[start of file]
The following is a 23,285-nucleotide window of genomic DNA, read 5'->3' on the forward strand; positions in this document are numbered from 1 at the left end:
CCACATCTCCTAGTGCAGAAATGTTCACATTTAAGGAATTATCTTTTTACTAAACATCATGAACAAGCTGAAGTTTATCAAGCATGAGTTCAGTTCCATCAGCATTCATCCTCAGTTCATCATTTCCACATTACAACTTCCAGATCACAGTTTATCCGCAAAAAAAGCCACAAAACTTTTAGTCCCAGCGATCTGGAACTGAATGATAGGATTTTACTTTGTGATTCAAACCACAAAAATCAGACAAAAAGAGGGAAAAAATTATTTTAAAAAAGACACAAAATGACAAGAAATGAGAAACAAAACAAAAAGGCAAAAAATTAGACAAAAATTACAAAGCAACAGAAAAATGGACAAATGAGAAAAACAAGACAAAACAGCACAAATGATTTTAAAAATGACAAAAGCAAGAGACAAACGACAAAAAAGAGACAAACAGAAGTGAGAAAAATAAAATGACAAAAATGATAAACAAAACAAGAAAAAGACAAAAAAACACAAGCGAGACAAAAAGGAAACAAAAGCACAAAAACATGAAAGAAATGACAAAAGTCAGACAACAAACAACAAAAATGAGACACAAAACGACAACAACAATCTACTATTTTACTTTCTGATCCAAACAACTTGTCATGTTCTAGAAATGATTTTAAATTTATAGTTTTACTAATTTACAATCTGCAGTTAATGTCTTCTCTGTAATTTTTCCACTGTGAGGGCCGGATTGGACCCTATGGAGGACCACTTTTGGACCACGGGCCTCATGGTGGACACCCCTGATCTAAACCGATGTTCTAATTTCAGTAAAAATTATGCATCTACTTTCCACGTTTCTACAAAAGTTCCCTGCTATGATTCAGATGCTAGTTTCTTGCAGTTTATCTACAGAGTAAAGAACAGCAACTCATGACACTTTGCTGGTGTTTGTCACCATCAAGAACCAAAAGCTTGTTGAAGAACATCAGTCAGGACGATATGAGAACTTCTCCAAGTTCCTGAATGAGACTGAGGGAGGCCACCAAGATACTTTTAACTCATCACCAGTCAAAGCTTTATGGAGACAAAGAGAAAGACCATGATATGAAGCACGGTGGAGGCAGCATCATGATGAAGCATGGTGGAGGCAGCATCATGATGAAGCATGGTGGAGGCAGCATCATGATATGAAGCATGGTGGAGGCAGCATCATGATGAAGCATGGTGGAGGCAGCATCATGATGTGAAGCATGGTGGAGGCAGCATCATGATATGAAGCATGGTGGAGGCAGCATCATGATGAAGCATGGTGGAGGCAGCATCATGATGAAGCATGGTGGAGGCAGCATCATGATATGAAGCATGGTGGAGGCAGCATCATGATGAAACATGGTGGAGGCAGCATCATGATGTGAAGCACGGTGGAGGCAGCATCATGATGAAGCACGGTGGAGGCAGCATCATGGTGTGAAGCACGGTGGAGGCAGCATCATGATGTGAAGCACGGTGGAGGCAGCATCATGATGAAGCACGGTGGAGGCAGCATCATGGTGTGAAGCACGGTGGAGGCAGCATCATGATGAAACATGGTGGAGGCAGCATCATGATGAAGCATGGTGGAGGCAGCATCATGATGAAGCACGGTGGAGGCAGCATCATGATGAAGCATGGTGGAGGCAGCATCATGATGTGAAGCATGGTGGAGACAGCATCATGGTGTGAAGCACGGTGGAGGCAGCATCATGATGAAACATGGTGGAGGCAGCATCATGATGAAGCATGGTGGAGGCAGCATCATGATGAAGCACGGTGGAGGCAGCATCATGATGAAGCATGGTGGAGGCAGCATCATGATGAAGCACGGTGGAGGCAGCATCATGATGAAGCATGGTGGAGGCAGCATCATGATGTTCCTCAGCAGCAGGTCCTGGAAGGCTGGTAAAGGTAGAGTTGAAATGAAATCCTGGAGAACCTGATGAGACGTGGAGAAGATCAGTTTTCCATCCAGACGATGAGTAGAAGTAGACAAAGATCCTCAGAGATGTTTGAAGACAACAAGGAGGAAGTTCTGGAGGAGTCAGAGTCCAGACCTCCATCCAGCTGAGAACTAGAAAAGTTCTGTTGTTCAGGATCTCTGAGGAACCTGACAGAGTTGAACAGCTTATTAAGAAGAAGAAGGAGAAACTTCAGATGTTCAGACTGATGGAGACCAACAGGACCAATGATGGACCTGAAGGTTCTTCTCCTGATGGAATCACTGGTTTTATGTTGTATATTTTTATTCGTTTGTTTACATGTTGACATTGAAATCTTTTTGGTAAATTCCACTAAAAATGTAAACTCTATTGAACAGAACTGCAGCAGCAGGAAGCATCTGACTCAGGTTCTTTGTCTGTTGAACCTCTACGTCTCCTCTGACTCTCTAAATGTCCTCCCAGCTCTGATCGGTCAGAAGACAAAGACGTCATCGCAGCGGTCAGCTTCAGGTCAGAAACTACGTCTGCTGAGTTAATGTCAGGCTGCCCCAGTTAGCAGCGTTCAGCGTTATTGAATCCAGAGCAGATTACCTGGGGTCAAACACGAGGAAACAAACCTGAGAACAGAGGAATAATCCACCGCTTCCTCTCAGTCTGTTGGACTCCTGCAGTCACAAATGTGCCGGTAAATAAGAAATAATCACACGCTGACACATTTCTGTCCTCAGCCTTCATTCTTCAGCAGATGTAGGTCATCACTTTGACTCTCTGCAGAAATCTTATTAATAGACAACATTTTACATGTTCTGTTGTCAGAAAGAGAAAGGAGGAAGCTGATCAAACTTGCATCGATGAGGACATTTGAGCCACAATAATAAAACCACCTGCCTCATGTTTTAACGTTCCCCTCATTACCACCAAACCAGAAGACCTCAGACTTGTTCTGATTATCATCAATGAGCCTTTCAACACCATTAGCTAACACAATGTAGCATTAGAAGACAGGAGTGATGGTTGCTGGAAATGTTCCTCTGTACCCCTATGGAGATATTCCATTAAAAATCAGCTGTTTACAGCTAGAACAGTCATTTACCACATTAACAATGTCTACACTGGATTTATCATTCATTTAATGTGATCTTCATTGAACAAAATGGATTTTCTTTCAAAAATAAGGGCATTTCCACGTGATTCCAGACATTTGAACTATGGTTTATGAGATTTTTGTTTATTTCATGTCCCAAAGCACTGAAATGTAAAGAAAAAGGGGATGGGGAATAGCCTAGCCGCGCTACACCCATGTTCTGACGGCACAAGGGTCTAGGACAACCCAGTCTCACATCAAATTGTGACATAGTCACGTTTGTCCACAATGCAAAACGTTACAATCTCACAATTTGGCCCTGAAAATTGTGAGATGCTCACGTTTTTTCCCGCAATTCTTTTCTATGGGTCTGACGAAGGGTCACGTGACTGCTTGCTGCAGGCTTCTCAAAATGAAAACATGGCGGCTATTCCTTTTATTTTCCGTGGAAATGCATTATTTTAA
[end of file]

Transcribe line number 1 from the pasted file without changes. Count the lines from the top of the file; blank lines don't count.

The following is a 23,285-nucleotide window of genomic DNA, read 5'->3' on the forward strand; positions in this document are numbered from 1 at the left end: